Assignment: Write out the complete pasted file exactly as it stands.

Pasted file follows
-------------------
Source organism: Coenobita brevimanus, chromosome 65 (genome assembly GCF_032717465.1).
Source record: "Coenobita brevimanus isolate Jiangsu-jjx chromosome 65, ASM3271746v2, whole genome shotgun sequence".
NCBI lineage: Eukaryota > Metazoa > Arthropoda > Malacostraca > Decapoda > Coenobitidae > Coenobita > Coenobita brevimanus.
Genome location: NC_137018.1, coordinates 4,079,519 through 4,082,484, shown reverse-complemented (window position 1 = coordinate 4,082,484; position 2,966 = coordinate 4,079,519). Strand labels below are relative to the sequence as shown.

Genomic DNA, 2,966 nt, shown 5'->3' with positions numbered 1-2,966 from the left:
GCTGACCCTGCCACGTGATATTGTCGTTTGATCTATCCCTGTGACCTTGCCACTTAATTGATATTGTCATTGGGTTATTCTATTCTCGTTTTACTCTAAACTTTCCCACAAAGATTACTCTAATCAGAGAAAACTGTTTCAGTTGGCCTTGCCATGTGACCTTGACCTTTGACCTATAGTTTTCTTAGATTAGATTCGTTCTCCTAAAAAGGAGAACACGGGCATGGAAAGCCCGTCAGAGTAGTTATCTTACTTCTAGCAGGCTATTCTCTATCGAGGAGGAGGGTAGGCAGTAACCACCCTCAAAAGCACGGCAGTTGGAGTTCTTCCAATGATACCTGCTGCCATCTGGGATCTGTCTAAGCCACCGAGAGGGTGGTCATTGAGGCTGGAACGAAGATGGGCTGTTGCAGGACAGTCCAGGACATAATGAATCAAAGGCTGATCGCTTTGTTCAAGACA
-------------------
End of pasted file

Source organism: Coenobita brevimanus, chromosome 65 (genome assembly GCF_032717465.1).
Source record: "Coenobita brevimanus isolate Jiangsu-jjx chromosome 65, ASM3271746v2, whole genome shotgun sequence".
NCBI lineage: Eukaryota > Metazoa > Arthropoda > Malacostraca > Decapoda > Coenobitidae > Coenobita > Coenobita brevimanus.
Genome location: NC_137018.1, coordinates 4,079,519 through 4,082,484, shown reverse-complemented (window position 1 = coordinate 4,082,484; position 2,966 = coordinate 4,079,519). Strand labels below are relative to the sequence as shown.

Genomic DNA, 2,966 nt, shown 5'->3' with positions numbered 1-2,966 from the left:
GCTGACCCTGCCACGTGATATTGTCGTTTGATCTATCCCTGTGACCTTGCCACTTAATTGATATTGTCATTGGGTTATTCTATTCTCGTTTTACTCTAAACTTTCCCACAAAGATTACTCTAATCAGAGAAAACTGTTTCAGTTGGCCTTGCCATGTGACCTTGACCTTTGACCTATAGTTTTCTTAGATTAGATTCGTTCTCCTAAAAAGGAGAACACGGGCATGGAAAGCCCGTCAGAGTAGTTATCTTACTTCTAGCAGGCTATTCTCTATCGAGGAGGAGGGTAGGCAGTAACCACCCTCAAAAGCACGGCAGTTGGAGTTCTTCCAATGATACCTGCTGCCATCTGGGATCTGTCTAAGCCACCGAGAGGGTGGTCATTGAGGCTGGAACGAAGATGGGCTGTTGCAGGACAGTCCAGGACATAATGAATCAAAGGCTGATCGCTTTGTTCAAGACA